Will Barton, a 6-6 freshman who averages 11.9 points per game, could be another matchup problem. Barton will be guarded by a combination of Brady Morningstar, Travis Releford and Mario Little. That was the combo that got torched by Honeycutt. Honeycutt had an advantage on all three players. He was able to rise up and shoot over the shorter Morningstar. He could take both Releford and Little off the dribble or free himself with off-the-ball screens, which Little in particular struggled to get around.

In the past four seasons, the Jayhawks have had a traditional small forward. Brandon Rush was a great perimeter defender and Xavier Henry was the prototype small forward with his combination of size, quickness and strength. Little looks the part, but he’s too slow to keep anyone in front of him and that’s the reason Self plays him in the post. Releford has the size and is at least quicker than Little, but he was so out of sorts offensively against UCLA that he only played nine minutes.

Self trusts Morningstar to play the majority of the minutes, so he needs to get back to his sophomore ways when he was considered a defensive stopper. This could be a problem the rest of the season for the Hawks. Luckily, a lot of teams play three guards on the perimeter and do not have a small forward.

3. Post defense

This is the most concerning area for KU the rest of the season, but it’s last on the list because it should not be a problem against Memphis. Memphis runs the dribble-drive offense and its last focus is trying to get the ball to a back-to-the-basket scorer. Even if the Tigers played a different style, they don’t have the personnel to play inside-out.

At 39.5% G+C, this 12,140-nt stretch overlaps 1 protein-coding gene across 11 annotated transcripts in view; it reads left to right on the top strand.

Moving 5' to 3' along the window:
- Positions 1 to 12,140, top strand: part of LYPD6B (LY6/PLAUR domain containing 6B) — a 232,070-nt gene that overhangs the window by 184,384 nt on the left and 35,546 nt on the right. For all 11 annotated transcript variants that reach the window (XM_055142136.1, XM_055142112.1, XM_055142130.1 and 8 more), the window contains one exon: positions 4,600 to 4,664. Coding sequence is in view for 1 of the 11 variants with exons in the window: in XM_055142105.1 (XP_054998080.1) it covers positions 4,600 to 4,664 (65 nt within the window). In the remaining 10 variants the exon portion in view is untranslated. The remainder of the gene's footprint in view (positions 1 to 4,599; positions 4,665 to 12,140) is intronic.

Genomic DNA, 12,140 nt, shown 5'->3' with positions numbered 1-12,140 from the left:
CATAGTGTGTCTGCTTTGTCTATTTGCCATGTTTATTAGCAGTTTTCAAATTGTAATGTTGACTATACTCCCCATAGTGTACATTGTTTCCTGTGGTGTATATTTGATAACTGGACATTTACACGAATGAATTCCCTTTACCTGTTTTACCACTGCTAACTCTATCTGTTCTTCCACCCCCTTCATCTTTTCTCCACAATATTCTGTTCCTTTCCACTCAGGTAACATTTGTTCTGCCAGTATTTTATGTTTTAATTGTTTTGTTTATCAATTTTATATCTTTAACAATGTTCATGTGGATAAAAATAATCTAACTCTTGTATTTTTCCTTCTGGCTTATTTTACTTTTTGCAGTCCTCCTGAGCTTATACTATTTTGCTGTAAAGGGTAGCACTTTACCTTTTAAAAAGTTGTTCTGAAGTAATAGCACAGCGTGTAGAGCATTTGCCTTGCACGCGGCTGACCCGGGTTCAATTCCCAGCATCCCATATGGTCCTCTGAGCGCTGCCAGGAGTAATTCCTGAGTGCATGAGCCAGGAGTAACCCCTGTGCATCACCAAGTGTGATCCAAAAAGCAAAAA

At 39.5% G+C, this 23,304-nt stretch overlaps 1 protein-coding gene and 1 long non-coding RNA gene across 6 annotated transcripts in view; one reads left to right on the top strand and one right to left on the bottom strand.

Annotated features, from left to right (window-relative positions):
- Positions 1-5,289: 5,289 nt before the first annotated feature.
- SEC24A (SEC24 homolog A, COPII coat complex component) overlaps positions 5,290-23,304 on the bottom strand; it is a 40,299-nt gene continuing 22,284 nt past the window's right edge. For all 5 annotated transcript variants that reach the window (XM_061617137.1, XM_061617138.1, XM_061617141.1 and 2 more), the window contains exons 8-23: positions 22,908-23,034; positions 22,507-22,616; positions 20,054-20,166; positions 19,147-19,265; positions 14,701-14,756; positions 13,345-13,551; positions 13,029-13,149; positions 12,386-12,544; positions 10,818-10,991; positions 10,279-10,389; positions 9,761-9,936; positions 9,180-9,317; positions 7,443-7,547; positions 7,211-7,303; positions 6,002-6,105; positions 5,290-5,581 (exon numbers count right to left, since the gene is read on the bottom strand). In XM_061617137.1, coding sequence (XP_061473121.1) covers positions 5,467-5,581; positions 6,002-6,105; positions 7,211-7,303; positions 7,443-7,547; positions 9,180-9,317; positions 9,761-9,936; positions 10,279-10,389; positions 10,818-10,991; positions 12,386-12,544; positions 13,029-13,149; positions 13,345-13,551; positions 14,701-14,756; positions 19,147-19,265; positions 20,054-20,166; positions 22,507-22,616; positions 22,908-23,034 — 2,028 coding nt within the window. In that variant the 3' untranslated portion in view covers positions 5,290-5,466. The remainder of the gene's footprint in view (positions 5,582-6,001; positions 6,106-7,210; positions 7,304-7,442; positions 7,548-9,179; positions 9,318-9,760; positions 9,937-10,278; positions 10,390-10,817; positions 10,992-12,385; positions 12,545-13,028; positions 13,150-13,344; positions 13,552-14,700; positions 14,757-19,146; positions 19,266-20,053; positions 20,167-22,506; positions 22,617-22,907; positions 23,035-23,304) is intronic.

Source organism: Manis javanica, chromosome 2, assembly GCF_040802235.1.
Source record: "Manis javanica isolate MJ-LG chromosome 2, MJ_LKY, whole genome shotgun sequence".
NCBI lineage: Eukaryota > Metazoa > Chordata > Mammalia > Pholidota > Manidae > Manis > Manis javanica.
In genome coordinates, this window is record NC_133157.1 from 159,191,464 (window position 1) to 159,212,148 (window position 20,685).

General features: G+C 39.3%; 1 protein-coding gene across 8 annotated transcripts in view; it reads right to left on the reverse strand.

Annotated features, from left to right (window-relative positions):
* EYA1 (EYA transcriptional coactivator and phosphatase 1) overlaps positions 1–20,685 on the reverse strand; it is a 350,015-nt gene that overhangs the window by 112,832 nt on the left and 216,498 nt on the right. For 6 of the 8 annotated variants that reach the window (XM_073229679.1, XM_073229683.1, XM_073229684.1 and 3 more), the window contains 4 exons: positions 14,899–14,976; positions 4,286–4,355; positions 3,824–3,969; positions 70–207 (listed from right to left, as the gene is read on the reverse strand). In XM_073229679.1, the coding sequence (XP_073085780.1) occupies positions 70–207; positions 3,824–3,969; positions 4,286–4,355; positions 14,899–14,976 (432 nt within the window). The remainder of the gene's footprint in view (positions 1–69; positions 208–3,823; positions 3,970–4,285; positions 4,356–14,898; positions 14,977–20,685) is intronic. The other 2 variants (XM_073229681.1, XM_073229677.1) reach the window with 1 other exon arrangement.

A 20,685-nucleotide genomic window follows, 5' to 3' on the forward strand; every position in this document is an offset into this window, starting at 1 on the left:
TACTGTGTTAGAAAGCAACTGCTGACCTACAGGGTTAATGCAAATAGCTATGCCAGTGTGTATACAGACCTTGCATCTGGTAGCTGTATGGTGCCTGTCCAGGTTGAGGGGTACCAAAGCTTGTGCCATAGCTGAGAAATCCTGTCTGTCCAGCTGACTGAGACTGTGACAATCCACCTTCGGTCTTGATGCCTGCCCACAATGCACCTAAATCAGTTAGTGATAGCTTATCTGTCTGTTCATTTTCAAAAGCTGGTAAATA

But after watching the tape of the UCLA game, Memphis coach Josh Pastner might want to consider posting up Witherspoon. The Jayhawks and the Morris twins have been playing lazy post defense. They play behind their man in the post and allowed Smith to bury them underneath the basket, which allowed the 450 pounder* to score easily.

*An estimate. At one point, my girlfriend said, “Look at his legs.” I’m (as in me, not my girlfriend) a 34-inch waist, and Joshua Smith is probably a 34-inch calf.

Against weaker competition early in the season, the Jayhawks could get away with playing such lazy post defense. They’re also trying to make up for their inability to guard in the post by often bringing a double team. It’s been an adjustment from life with Cole Aldrich (and before that Sasha Kaun), when they could funnel everything to Aldrich and he did not need any help.

Similar to rebounding, Kansas needs to make post defense a team effort. If the only way to get the Morris twins not to play butt-hole defense is to make them play in front, they need the guards to help on the backside*. Essentially, they just need to play with more effort and be in the right position. That would also help cut down on their foul problems.

*I realize that sentence sounded dirty from start to finish.

In conclusion, I’m probably putting too much into the UCLA game. UCLA played its best game of the season; Kansas probably played its worse. Still, all three problems were also problem areas against Arizona and will continue to creep up if the Jayhawks do not get them corrected. They’re also problems that even the savior Josh Selby cannot correct.

About The Author

C.J. Moore is the Lead College Basketball Writer at Bleacher Report. He is a University of Kansas grad and a basketball nerd. You can follow him on Twitter @cjmoore4.

1 Comment

  1. [...] Self has been disappointed in his team defensively so far this season. Self’s best teams have always guarded really well, and this year’s team has had to adjust to playing defense without funneling everything to Cole Aldrich, as I wrote about earlier this season. [...]